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German RC Church confirms damning report on bishop

PARIS (Reuters) - Germany’s Catholic bishops confirmed on Tuesday they had sent a damning confidential report on a disgraced bishop to Pope Benedict to persuade him the man had to be removed from his post in Augsburg.

The confirmation of the report, leaked to the media on Monday, stuck another blow against retired Bishop Walter Mixa, whose bid to be reinstated has embarrassed a Church hierarchy still reeling from sexual abuse scandals earlier this year.

While the Mixa case involves embarrassing revelations about his sex life and drinking habits, its real damage lies in the damaging picture it shows of a Church first quietly tolerating a wayward bishop for years and then bickering over his removal.

The permanent council of the bishops conference said its members discussed “with dismay” the controversy swirling around Mixa, 69, at a meeting on Tuesday in Wuerzburg.

“They confirmed that the accusations against him that have been reported in the media were sent to Rome in April 2010.” it said in a statement. “Pope Benedict then took action and accepted Bishop Mixa’s resignation letter.”

Mixa resigned as bishop of the Bavarian city of Augsburg in April after being accused of slapping schoolboys decades ago and misusing diocesan funds. He denied that and rejected rumours, later proven baseless, that he had abused children sexually.

Pope Benedict accepted his resignation in May, making him the first German to quit in the wave of sexual abuse scandals hitting the Church in Europe. Three Irish and one Belgian bishop have also stepped down.


Mixa’s departure for a Swiss psychiatric clinic moved him from the spotlight, but he returned to the headlines last week with an interview charging the bishops had tricked Benedict into retiring him and saying he might seek reinstatement.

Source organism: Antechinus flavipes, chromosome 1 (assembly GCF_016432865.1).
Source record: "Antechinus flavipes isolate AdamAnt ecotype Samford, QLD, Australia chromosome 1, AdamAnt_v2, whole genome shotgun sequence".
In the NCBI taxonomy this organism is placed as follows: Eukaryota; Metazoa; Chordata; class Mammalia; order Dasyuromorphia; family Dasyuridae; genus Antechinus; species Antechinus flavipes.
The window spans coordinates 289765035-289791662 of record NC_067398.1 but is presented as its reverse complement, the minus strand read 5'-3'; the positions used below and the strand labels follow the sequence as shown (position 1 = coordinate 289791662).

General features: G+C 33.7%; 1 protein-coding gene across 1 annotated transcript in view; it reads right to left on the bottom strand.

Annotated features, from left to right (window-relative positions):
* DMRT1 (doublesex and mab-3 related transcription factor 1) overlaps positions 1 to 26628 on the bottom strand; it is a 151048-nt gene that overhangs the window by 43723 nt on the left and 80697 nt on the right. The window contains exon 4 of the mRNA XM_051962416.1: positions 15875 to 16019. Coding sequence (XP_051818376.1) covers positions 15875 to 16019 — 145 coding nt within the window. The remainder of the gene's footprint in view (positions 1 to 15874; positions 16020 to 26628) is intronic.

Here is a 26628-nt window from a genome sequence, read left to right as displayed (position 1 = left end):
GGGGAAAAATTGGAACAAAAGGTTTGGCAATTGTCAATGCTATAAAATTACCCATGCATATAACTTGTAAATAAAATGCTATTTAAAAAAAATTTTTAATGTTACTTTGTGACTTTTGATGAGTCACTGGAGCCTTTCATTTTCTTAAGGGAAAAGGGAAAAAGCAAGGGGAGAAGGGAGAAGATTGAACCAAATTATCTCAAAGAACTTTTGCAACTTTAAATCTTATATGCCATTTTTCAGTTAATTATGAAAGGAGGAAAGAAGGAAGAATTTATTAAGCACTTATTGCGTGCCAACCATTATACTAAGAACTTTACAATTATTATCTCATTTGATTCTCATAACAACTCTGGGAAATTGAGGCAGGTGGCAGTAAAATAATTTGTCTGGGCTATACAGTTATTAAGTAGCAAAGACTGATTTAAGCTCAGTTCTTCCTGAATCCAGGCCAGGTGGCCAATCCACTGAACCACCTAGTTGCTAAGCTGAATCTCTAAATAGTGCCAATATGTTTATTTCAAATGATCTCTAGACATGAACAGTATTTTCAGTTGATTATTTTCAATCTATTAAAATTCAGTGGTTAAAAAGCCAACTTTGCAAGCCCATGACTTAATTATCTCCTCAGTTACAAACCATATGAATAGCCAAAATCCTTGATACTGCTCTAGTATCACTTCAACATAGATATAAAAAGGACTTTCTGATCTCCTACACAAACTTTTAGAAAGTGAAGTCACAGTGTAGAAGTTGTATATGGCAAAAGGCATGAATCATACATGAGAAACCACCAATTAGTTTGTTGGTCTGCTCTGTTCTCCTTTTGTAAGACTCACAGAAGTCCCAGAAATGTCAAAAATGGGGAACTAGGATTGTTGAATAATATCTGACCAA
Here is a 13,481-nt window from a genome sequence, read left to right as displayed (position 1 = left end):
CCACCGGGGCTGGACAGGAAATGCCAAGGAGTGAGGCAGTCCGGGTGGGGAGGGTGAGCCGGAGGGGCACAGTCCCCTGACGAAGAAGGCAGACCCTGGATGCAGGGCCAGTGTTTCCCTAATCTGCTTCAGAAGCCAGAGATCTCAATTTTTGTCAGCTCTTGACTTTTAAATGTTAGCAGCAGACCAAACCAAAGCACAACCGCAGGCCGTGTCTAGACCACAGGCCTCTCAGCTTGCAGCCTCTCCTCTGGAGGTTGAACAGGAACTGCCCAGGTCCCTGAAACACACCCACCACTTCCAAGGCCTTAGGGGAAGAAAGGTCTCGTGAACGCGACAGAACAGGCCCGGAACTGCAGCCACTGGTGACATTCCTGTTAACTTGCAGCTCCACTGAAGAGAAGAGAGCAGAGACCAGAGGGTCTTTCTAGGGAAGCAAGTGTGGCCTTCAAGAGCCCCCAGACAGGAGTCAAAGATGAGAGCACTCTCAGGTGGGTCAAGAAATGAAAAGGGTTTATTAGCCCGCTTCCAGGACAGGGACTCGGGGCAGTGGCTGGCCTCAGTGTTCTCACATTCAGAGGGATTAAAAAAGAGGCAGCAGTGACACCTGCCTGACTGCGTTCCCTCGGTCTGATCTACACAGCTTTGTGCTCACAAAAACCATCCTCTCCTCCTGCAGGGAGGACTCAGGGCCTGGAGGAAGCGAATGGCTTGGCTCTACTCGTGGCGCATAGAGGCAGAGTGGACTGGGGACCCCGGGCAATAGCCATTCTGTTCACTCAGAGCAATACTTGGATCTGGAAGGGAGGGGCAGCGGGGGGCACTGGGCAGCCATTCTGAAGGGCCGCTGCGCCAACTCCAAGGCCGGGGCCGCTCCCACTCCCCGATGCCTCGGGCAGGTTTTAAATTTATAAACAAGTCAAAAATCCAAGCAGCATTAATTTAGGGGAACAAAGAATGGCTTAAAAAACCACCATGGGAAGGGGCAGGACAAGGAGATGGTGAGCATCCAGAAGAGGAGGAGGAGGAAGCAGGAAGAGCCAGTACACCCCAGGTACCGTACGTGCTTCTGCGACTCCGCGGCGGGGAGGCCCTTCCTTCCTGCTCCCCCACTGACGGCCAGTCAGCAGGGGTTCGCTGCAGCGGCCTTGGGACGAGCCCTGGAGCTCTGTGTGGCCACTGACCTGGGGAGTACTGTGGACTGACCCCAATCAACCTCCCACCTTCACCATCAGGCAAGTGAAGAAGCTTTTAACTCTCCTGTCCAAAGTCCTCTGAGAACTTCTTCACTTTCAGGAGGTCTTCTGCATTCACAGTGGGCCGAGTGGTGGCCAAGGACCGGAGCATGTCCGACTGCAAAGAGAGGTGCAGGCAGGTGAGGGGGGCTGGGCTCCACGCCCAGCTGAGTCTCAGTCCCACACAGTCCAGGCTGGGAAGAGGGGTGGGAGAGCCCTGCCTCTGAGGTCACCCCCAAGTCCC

Apparently leaked to the media in response, the bishops’ report painted a devastating portrait of an alcoholic who regularly drank all day long and had made homosexual advances to at least two young priests working with him in the 1990s.

“Stay here, I need your love,” it said an internal report about one such encounter quoted Mixa as telling a priest who was rejecting his advances.

After such encounters, it said, Mixa would go to confession the following morning before celebrating mass.

It said Mixa also had “a problem ... with recognising reality” -- an accusation that a leading Jesuit journalist made against him on German television last week.

The row has split the German Catholic blogosphere, with Mixa’s critics calling for him to retire to a monastery and supporters claiming he is being punished for the controversial conservative comments he was known for making to the media.

“There won’t be any catharsis at the end of this drama,” the liberal Frankfurter Rundschau daily commented. “Mixa’s defenders -- he does still have some -- will continue to talk about a cunning intrigue by his ‘enlightened’ critics.

“The Church will remain in an uproar.”

Editing by Peter Graff